Community groups and other organisations will need permission to carry out any sort of voluntary work under strict new laws announced by the Dubai Government on Sunday.
New legislation sets out the need for volunteers to carry official ID cards and keep records of all of their activities.
The Community Development Authority (CDA) must be contacted before any voluntary work is undertaken.
The move was announced by Sheikh Mohammed bin Rashid, Vice President and Ruler of Dubai, and follows the introduction of laws governing charities and fundraising in 2016. That legislation set out huge fines and jail terms of up to a year for any unauthoritised money collection.
The new volunteering law reiterates that no kind of fundraising can be carried out without being linked to a government-registered charity, such as Emirates Red Crescent.
It also sets out:
- under the law, public and private bodies engaged in volunteering activities should set out the nature of their work to the CDA.
- they should also specify the category and nature of the volunteering activity and train the volunteers if required.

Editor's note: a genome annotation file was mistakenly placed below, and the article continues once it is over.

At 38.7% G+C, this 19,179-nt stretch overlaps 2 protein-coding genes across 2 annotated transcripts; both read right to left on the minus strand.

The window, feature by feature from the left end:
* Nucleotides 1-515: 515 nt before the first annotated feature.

- they must maintain a record with the volunteers’ names, personal information, the nature of work and the hours they have done.
- they should also register such information in CDA’s database.
- bodies must also provide all required tools and safety equipment necessary for the volunteers to perform their activity.
- groups must also provide insurance coverage against injuries.
- all volunteers must sign the volunteering agreement issued by CDA and this agreement must detail the relationship between the volunteer and the entity.
- volunteers under 18 years must obtain approval from their legal guardian.
- the volunteer must enjoy a record of 'good conduct', be physically fit and be registered as a volunteer with the CDA.
A statement from Dubai Government Media Office said the CDA would establish plans and policies required to regulate volunteering in the emirate of Dubai, and encourage public and private sectors to sponsor volunteering programmes, under the guidelines set out.
A special committee will also look into any complaints or litigation related to the volunteering agreement.
Dubai's charity law caught many residents and companies by surprise at first when it was introduced in 2016.
Legal figures warned many were unwittingly on the wrong side of the law by continuing to run fundraisers, including British-Australian expat Scott Richards, who was arrested for fundraising for a village in Afghanistan. The case against him was later dropped.
Since then, organisations partnering with government-linked charities to promote good causes has become commonplace.